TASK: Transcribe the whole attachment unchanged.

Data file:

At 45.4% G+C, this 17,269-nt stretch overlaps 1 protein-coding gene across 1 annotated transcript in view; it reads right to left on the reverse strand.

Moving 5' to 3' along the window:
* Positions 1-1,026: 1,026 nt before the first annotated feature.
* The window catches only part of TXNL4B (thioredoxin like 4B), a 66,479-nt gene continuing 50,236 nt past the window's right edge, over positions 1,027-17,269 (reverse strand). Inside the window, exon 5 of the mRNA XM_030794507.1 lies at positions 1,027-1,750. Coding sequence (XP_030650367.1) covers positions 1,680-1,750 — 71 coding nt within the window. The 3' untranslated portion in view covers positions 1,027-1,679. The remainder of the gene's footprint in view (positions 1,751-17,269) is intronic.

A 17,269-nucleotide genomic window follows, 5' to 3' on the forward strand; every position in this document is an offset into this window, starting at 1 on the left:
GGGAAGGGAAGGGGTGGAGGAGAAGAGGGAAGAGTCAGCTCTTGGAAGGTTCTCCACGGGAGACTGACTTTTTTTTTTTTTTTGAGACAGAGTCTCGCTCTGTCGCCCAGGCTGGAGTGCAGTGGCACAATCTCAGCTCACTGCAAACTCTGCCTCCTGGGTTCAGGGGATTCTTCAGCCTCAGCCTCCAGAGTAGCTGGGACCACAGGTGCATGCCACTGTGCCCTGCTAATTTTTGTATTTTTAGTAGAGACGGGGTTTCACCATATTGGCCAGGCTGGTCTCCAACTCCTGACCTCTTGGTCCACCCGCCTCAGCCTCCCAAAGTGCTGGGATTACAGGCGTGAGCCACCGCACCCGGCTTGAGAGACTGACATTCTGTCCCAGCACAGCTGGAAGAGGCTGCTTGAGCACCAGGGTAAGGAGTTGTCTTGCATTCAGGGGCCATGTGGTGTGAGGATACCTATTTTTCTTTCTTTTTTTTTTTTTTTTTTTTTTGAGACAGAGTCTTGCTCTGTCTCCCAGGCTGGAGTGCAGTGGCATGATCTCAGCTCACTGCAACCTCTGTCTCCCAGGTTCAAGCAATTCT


At 45.4% G+C, this 17,269-nt stretch overlaps 1 protein-coding gene across 1 annotated transcript in view; it reads right to left on the reverse strand.

Moving 5' to 3' along the window:
* Positions 1-1,026: 1,026 nt before the first annotated feature.
* The window catches only part of TXNL4B (thioredoxin like 4B), a 66,479-nt gene continuing 50,236 nt past the window's right edge, over positions 1,027-17,269 (reverse strand). Inside the window, exon 5 of the mRNA XM_030794507.1 lies at positions 1,027-1,750. Coding sequence (XP_030650367.1) covers positions 1,680-1,750 — 71 coding nt within the window. The 3' untranslated portion in view covers positions 1,027-1,679. The remainder of the gene's footprint in view (positions 1,751-17,269) is intronic.

A 17,269-nucleotide genomic window follows, 5' to 3' on the forward strand; every position in this document is an offset into this window, starting at 1 on the left:
GGGAAGGGAAGGGGTGGAGGAGAAGAGGGAAGAGTCAGCTCTTGGAAGGTTCTCCACGGGAGACTGACTTTTTTTTTTTTTTTGAGACAGAGTCTCGCTCTGTCGCCCAGGCTGGAGTGCAGTGGCACAATCTCAGCTCACTGCAAACTCTGCCTCCTGGGTTCAGGGGATTCTTCAGCCTCAGCCTCCAGAGTAGCTGGGACCACAGGTGCATGCCACTGTGCCCTGCTAATTTTTGTATTTTTAGTAGAGACGGGGTTTCACCATATTGGCCAGGCTGGTCTCCAACTCCTGACCTCTTGGTCCACCCGCCTCAGCCTCCCAAAGTGCTGGGATTACAGGCGTGAGCCACCGCACCCGGCTTGAGAGACTGACATTCTGTCCCAGCACAGCTGGAAGAGGCTGCTTGAGCACCAGGGTAAGGAGTTGTCTTGCATTCAGGGGCCATGTGGTGTGAGGATACCTATTTTTCTTTCTTTTTTTTTTTTTTTTTTTTTTGAGACAGAGTCTTGCTCTGTCTCCCAGGCTGGAGTGCAGTGGCATGATCTCAGCTCACTGCAACCTCTGTCTCCCAGGTTCAAGCAATTCT